PART I. Setting the Context
Chapter 1. Change Science, Impacts, and Opportunities \ Charles C. Chester, Jodi A. Hilty, and Stephen C. Trombulak
Chapter 2. Landscape and Seascape Climate Change Planning and Action \ Molly S. Cross, Anne M. Schrag, Evan H. Girvetz, and Carolyn A. F. Enquist
PART II. Equatorial Landscapes
Chapter 3. Albertine Rift, Africa \ Anton Seimon and Andrew Plumptre
Chapter 4. The Brazilian Amazon \ Eneas Salati, Marc Dourojeanni, Agenor Mundim, Gilvan Sampaio, and Thomas Lovejoy
Chapter 5. Mesoamerican Biological Corridor \ Margaret Buck Holland
PART III. Temperate and Mediterranean Landscapes
Chapter 6. Boreal Forest, Canada \ Meg Krawchuk, Kim Lisgo, Shawn Leroux, Pierre Vernier, Steve Cumming, and Fiona Schmiegelow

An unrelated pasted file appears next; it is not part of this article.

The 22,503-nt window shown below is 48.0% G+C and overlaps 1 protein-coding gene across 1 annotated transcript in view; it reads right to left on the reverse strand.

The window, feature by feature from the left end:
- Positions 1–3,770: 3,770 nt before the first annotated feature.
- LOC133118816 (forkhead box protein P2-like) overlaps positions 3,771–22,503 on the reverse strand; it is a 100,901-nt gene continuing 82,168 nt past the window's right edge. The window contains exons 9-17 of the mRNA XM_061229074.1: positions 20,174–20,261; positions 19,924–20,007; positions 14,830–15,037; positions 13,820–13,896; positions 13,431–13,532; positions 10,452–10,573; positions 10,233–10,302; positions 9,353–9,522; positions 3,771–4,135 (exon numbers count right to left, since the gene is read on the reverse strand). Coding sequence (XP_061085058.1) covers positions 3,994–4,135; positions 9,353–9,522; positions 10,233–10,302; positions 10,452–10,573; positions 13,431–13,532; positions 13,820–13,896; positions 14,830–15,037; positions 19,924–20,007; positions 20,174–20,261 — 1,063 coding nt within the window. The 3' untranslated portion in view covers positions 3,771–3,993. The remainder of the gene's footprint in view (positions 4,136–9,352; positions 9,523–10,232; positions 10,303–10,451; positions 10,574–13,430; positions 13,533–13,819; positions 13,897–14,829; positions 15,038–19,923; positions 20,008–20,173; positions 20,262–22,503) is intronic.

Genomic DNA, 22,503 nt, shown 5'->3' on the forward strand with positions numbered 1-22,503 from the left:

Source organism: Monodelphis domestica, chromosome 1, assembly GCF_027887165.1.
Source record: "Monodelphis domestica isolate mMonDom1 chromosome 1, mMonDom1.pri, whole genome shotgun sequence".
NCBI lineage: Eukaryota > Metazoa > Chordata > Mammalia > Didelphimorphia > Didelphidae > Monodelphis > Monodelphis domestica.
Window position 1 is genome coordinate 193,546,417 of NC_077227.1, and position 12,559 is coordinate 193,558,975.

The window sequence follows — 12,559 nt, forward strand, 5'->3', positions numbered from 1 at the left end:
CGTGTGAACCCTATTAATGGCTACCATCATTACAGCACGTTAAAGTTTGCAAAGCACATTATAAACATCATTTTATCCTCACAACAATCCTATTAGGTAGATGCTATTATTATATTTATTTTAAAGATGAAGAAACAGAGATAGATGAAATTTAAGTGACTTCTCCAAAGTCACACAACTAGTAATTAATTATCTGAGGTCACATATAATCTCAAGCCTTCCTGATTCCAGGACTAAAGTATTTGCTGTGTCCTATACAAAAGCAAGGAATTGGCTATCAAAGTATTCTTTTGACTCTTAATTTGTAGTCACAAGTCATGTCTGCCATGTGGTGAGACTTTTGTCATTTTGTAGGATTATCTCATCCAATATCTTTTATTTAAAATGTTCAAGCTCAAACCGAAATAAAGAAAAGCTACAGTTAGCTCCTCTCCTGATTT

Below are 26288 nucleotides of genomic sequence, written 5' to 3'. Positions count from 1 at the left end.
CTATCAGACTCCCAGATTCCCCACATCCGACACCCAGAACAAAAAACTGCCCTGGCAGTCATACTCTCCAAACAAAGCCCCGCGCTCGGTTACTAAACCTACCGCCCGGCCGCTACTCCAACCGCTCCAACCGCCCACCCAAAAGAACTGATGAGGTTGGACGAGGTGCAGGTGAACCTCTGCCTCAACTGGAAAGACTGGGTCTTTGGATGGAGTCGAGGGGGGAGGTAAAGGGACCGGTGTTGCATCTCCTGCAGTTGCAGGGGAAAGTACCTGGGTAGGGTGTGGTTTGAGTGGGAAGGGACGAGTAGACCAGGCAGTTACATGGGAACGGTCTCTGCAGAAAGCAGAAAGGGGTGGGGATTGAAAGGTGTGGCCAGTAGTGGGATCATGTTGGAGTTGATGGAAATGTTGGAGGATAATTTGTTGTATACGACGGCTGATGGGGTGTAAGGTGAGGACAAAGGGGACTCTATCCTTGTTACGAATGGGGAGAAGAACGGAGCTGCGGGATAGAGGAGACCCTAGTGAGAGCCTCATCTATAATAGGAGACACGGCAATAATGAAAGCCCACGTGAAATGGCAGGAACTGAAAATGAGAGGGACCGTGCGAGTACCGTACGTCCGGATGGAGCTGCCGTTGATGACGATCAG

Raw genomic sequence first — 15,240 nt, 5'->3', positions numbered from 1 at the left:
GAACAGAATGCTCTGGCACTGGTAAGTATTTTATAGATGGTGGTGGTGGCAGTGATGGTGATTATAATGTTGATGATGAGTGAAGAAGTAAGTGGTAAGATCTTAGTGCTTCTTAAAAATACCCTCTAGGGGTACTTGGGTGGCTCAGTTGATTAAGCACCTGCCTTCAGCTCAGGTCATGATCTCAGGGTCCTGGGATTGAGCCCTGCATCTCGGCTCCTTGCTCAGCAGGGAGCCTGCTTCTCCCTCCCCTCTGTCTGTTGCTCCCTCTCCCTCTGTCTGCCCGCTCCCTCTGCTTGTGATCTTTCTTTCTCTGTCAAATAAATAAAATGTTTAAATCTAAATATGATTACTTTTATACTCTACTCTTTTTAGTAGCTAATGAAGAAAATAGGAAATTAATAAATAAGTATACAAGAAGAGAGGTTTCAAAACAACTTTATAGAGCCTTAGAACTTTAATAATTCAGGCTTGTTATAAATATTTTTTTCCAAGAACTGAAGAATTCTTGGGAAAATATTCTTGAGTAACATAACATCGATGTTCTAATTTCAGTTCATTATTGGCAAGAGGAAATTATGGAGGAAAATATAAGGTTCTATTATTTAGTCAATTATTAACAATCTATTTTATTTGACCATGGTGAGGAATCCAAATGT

Chapter 7. Cape Floristic Region, South Africa \ Lee Hannah, Dave Panitz, and Guy Midgley
Chapter 8. Eastern Mongolian Grassland Steppe \ Evan H. Girvetz, Robert McDonald, Michael Heiner, Joseph Kiesecker, Galbadrakh Davaa, Chris Pague, Matthew Durnin, and Enkhtuya Oidov
Chapter 9. Northern Great Plains, North America \ Anne M. Schrag and Steve Forrest
Chapter 10. Washington State, USA \ Meade Krosby, Jennifer R. Hoffman, Joshua J. Lawler, and Brad H. McRae
PART IV. Freshwater and Seascapes
Chapter 11. Alps Freshwater, Europe \ Leopold F üreder, Thomas Waldner, Aurelia Ullrich-Schneider, and Thomas Scheurer
Chapter 12. Sundarbans Mangrove Forest, Asia \ Brian D. Smith and Elisabeth Fahrni Mansur
Chapter 13. Vatu-i-Ra Seascape, Fiji \ Stacy Jupiter, Caleb McClennen, and Elizabeth Matthews